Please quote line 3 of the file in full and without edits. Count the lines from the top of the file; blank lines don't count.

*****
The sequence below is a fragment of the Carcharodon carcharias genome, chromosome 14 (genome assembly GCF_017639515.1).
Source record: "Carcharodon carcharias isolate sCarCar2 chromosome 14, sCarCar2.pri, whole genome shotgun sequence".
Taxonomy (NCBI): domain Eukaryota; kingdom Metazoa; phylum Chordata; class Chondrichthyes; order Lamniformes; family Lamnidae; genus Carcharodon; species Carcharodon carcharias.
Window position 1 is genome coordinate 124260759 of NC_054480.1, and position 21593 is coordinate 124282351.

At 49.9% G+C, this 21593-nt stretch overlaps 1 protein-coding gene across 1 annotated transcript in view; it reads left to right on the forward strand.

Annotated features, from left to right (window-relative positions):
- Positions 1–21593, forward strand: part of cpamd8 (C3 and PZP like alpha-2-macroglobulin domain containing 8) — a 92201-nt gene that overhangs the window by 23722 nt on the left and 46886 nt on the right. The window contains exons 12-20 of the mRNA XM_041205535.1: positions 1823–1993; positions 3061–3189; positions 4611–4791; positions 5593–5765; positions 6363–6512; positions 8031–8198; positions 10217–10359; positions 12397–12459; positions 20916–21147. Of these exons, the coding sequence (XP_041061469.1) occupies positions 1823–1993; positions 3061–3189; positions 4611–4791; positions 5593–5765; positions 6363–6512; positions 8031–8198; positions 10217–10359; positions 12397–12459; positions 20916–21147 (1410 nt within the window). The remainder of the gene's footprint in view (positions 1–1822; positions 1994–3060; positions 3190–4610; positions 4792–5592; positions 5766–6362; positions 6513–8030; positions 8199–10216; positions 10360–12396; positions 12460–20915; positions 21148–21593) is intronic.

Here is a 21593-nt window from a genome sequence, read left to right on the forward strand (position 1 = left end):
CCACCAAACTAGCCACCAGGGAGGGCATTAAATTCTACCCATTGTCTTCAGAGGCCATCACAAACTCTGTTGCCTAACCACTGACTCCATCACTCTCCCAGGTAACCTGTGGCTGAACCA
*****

Taxonomy (NCBI): domain Eukaryota; kingdom Metazoa; phylum Chordata; class Chondrichthyes; order Lamniformes; family Lamnidae; genus Carcharodon; species Carcharodon carcharias.